Workplace Conflict: The Importance Of Mutual Respect On The Job

Respect the Position: Making Benefit of the Doubt an Ally on the Job

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I’m never one to say I’m perfect. I mean, who is? But I definitely have an issue with patience in situations where I feel like a job is either not being done properly or quick enough for me.

I guess you could call it a control thing. Hey, we all have issues we’re working on.

In customer service situations, I’ve found myself ready to blow a gasket because the representative is not moving fast enough to resolve an issue or is telling me no for whatever reason. And, admittedly, I might not be so nice in my reaction to it.

Then there was that moment of clarity where I got CHECKED.

I was trying to settle an issue with a customer service rep at a phone company about my bill. The agent was very nice about explaining to me the situation and why the bill was the way it was. I’d done my own calculations and based my opposing argument on those, so I was quite annoyed that the customer service agent wasn’t in agreement with me. I asked for her supervisor, who told me the exact same thing she’d told me.

I made a big, frustrated fuss and spent half a day trying to defend my case. The supervisor even offered to add extra minutes to my bill because of the inconvenience but I was so upset I simply hung up the phone without a resolution.

A few days later, after calming down, I discovered I’d made a mistake and that the customer service rep was right all along. Not only was I embarrassed and had to bite the bullet in the end, I lost a lot of unnecessary time, money and energy simply because I did not respect that the customer service agent had been hired to do her job for a reason and that she knew what she was doing.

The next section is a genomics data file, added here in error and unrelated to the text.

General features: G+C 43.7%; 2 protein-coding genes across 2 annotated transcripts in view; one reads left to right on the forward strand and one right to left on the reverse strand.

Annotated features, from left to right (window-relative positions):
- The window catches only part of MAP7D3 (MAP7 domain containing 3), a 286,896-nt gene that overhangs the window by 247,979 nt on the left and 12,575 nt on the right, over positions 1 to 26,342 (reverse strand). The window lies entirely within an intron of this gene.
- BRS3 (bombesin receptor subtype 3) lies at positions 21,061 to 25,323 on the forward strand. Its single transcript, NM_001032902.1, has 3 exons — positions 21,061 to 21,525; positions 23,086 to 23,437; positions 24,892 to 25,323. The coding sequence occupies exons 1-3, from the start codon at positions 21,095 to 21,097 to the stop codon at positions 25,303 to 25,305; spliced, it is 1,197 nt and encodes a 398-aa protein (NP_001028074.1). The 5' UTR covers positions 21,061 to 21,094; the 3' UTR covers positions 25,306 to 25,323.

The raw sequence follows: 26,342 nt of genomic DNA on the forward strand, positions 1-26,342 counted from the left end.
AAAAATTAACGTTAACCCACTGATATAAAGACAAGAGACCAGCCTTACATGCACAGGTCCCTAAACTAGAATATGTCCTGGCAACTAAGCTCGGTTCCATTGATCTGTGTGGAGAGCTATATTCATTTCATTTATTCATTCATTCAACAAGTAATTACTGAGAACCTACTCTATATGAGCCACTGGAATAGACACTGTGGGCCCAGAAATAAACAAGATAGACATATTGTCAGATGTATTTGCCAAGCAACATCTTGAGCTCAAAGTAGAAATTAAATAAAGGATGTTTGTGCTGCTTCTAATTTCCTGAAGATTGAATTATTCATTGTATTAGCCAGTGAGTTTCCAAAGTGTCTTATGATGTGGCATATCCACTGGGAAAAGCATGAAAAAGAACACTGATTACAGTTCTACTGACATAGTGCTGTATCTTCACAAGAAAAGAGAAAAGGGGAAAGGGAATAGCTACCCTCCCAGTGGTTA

It’s always good to respect people in general, but even beyond that, it’s best to respect someone’s professional position and why they were hired for that particular job in the first place.

True, there are people out there who may have gotten positions they don’t deserve, aren’t qualified for or where they’re simply incompetent. But initial benefit of the doubt ensures one doesn’t make a fool of themselves and tarnish their own reputation because of situations that could have been avoided.

Take that Type-A coworker or boss. He might delegate a task, and instead of trusting the person delegated to get the job done properly, he decides to jump the gun and do it himself. He might not be as well-versed in handling the task as appropriately as the originally designated person — who, by the way, was hired to do that particular task. Not only can mistakes be made — and morale diminished — but time and energy capital has been lost that could have been used by that coworker or boss to do what they were hired to do to the best of their ability.

Let people do what they do best — the job they earned by bringing their own skills, talents and experience to the table and were hired, accordingly, to do. Respect the career journey that includes the training, studying, interviewing, and toiling it took for one to attain a particular status or position in their career, whether senior or entry-level.

I learned a great lesson after that customer service incident: Respect people’s position, and know that they were hired for a reason. Give them the benefit of the doubt that they can and will do the job to avoid unnecessary headaches.

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